Thanks, done. LW makes it harder than EAF to make sequences, so I didn't realize any community member could do so.
If some law is so obviously a good idea in all possible circumstances, the AI will do it whether it is law following or human preference following.
As explained in the second post, I don't agree that that's implied if the AI is intent-aligned but not aligned with some deeper moral framework like CEV.
The question isn't if there are laws that are better than nothing. Its whether we are better encoding what we want the AI to do into laws, or into terms of a utility function. Which format (or maybe some other format) is best for encoding our preferences.
I agree that that is an important question. I think we have a very long track record of embedding our values into law. The point of this sequence is to argue that we should therefore at a minimum explore pointing to (some subset of) laws, which has a number of benefits relative to trying to integrate values into the utility function objectively. I will defend that idea more fully in a later post, but to briefly motivate the idea, law (as compared to something like the values that would come from CEV) is more or less completely written down, much more agreed-upon, much more formalized, and has built-in processes for resolving ambiguities and contradictions.
If the human has never imagined mind uploading, does A go up to the human and explain what it is, asking if maybe that law should be changed?
A cartoon version of this may be that A says "It's not clear whether that's legal, and if it's not legal it would be very bad (murder), so I can't proceed until there's clarification." If the human still wants to proceed, they can try to:
(I realized the second H in that blockquote should be an A)
I appreciate your engagement! But I think your position is mistaken for a few reasons:
First, I explicitly define LFAI to be about compliance with "some defined set of human-originating rules ('laws')." I do not argue that AI should follow all laws, which does indeed seem both hard and unnecessary. But I should have been more clear about this. (I did have some clarification in an earlier draft, which I guess I accidentally excised.) So I agree that there should be careful thought about which laws an LFAI should be trained to follow, for the reasons you cite. That question itself could be answered ethically or legally, and could vary with the system for the reasons you cite. But to make this a compelling objection against LFAI, you would have to make, I think, a stronger claim: that the set of laws worth having AI follow is so small or unimportant as to be not worth trying to follow. That seems unlikely.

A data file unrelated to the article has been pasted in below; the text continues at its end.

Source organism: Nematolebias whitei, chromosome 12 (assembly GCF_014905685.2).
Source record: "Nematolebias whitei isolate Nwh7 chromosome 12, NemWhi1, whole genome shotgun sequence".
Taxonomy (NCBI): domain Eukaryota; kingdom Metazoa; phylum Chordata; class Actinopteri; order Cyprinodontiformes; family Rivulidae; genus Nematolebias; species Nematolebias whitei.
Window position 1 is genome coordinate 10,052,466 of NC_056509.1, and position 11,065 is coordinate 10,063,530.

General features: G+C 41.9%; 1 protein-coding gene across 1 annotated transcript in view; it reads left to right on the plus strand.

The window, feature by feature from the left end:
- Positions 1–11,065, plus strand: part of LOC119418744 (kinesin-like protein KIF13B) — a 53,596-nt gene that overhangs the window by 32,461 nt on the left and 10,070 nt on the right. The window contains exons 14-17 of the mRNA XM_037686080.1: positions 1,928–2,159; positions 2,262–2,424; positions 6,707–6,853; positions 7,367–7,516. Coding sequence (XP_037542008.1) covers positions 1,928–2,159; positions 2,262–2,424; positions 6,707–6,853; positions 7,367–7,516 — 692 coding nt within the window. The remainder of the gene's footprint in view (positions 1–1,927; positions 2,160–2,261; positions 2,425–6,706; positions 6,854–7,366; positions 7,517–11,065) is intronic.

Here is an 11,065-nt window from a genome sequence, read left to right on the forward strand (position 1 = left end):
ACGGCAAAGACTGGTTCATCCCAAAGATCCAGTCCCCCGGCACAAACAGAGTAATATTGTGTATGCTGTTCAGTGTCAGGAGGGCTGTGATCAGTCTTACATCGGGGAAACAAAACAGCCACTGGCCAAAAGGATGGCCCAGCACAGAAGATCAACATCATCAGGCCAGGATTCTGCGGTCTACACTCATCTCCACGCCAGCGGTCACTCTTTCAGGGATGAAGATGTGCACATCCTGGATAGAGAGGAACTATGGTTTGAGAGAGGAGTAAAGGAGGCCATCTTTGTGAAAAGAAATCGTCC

Second, you point to a lot of cases where the law would be underdetermined as to some out-of-distribution (from the caselaw/motivations of the law) action that the AI wanted to do, and say that:
I don't know about you, but I want such a decision made by humans seriously considering the issue, or an AI's view of our best interests. I don't want it made by some pedantic letter of the law interpretation of some act written 100's of years ago. Where the decision comes down to arbitrary phrasing decisions and linguistic quirks.
But I think LFAI would actually facilitate the result you want, not hinder it:
Furthermore, all of this has to be considered as against the backdrop of a non-LFAI system. It seems much more likely to facilitate the deliberative result than just having an AI that is totally ignorant of the law.
Your point about the laws being imperfect is well-taken, but I believe overstated. Certainly many laws are substantively bad or shaped by bad processes. But I would bet that most people, probably including you, would rather live among agents that scrupulously followed the law than agents who paid it no heed and simply pursued their objective functions.
Thanks! I'm a bit confused by this though. Could you point me to some background information on the type of tracking that is done there?